In my early days, I held a misconceived notion about writing. I thought it was all about perfect sentences, an idealistic assembly of words and phrases.
I was convinced that it revolved around sticking firmly to grammar rules like a ship rigidly attached to its anchor.
I had a picture in my head of ideas, always huge, like gigantic whales floating in the ocean of knowledge.
Eloquent expression was the gold standard, I believed if the writer’s sole purpose was to create a symphony of sophisticated phrases.
But, my journey through the realms of writing unfolded some delightful surprises.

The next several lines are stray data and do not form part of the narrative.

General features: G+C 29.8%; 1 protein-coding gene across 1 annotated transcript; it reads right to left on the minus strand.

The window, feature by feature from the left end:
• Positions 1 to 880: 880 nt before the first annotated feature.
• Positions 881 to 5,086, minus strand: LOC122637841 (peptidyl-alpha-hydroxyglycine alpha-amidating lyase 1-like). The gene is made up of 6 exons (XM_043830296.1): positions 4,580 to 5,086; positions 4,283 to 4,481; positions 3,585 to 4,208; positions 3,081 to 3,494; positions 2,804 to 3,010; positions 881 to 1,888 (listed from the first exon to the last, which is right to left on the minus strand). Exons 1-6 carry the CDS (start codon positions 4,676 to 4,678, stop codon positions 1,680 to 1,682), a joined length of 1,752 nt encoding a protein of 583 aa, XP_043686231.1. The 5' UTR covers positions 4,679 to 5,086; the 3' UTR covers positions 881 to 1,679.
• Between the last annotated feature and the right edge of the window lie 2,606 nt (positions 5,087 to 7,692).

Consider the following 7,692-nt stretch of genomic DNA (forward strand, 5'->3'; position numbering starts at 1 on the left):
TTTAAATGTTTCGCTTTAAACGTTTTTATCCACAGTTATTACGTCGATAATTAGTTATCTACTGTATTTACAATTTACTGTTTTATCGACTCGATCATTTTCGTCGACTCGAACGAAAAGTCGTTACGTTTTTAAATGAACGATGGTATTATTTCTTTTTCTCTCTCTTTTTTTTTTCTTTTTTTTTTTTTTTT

I discovered that writing isn’t a quest for perfection, but a celebration of authenticity. Instead of constructing perfect sentences, I found joy in pouring out my heart, as it is, unfiltered and real.
The so-called ‘rules’ revealed themselves not as iron bars, but as guiding posts, there to show me the way, not to bind me. It was liberating.
And the ideas? They weren’t always gigantic whales. Sometimes they were tiny, gleaming fish, small but significant truths that often hold immense power.
But the most profound revelation was the role of the writer. Being the most eloquent speaker, it turned out, was less important than being the most empathetic listener. Writing, I realized, is about listening to the world, to others, and to oneself.
That’s what writing really is – an invitation to authenticity, a journey guided by flexible rules, a spotlight on small truths, and an exercise in empathetic listening.